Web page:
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Wilczynski v. Loyal Source Government Services, LLC

United States District Court, D. Colorado

July 16, 2019

KRISTIN WILCZYNSKI, Plaintiff,
v.
LOYAL SOURCE GOVERNMENT SERVICES, LLC, Defendant.

          ORDER DENYING DEFENDANT'S MOTION TO DISMISS

          William J. Martínez Judge

         Plaintiff Kristin Wilczynski (“Wilczynski”) brings a wrongful discharge action under a federal whistleblower statute, 10 U.S.C. § 2409, against her former employer, Defendant Loyal Source Government Services, LLC (“Loyal Source”). (ECF No. 14.)

         The relevant portion of the statute reads as follows:

An employee of a contractor [with the Department of Defense] . . . may not be discharged, demoted, or otherwise discriminated against as a reprisal for disclosing to [a Department of Defense employee responsible for contract oversight or management] information that the employee reasonably believes is evidence of the following:
(A) Gross mismanagement of a Department of Defense contract or grant, a gross waste of Department funds, an abuse of authority relating to a Department contract or grant, or a violation of law, rule, or regulation related to a Department contract (including the competition for or negotiation of a contract) or grant.
* * *
(C) A substantial and specific danger to public health or safety.

10 U.S.C. § 2409(a)(1). Wilczynski contends that she was discharged at the Air Force's behest, in violation of the statute, for complaining about a change in how primary care doctors' referrals to specialty practitioners were handled at the various military installations in and around Colorado Springs.

         Currently before the Court is Loyal Source's Motion to Dismiss. (ECF No. 15.) For the reasons explained below, the Court denies the motion.

         I. RULE 12(b)(6) STANDARD

          Under Federal Rule of Civil Procedure 12(b)(6), a party may move to dismiss a claim in a complaint for “failure to state a claim upon which relief can be granted.” The 12(b)(6) standard requires the Court to “assume the truth of the plaintiff's well-pleaded factual allegations and view them in the light most favorable to the plaintiff.” Ridge at Red Hawk, LLC v. Schneider, 493 F.3d 1174, 1177 (10th Cir. 2007). In ruling on such a motion, the dispositive inquiry is “whether the complaint contains ‘enough facts to state a claim to relief that is plausible on its face.'” Id. (quoting Bell Atl. Corp. v. Twombly, 550 U.S. 544, 570 (2007)). Granting a motion to dismiss “is a harsh remedy which must be cautiously studied, not only to effectuate the spirit of the liberal rules of pleading but also to protect the interests of justice.” Dias v. City & Cnty. of Denver, 567 F.3d 1169, 1178 (10th Cir. 2009) (internal quotation marks omitted). “Thus, ‘a well-pleaded complaint may proceed even if it strikes a savvy judge that actual proof of those facts is improbable, and that a recovery is very remote and unlikely.'” Id. (quoting Twombly, 550 U.S. at 556).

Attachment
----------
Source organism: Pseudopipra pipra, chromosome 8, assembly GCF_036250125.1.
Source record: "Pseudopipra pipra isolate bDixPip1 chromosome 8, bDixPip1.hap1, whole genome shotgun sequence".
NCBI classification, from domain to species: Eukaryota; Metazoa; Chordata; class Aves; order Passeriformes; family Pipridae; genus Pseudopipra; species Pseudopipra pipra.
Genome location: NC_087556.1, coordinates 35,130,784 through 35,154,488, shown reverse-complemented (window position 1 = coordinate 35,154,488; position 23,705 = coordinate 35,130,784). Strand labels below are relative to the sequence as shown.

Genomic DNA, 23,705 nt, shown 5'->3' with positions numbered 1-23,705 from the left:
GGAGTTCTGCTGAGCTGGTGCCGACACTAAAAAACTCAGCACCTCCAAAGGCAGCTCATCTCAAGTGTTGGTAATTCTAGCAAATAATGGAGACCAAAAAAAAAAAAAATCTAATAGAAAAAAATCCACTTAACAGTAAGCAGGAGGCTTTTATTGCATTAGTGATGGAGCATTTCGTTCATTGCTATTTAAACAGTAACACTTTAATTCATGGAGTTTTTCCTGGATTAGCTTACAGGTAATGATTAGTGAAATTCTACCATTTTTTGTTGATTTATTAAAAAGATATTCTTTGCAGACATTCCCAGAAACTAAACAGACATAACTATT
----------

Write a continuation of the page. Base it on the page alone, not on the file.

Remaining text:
II. BACKGROUND

         The Court accepts the following as true for purposes of resolving Loyal Source's motion.

         Wilczynski is an administrative nurse. (¶ 1.)[1] She worked for Loyal Source from at least 2012 until early 2016. (ΒΆΒΆ 1, 4.) ...


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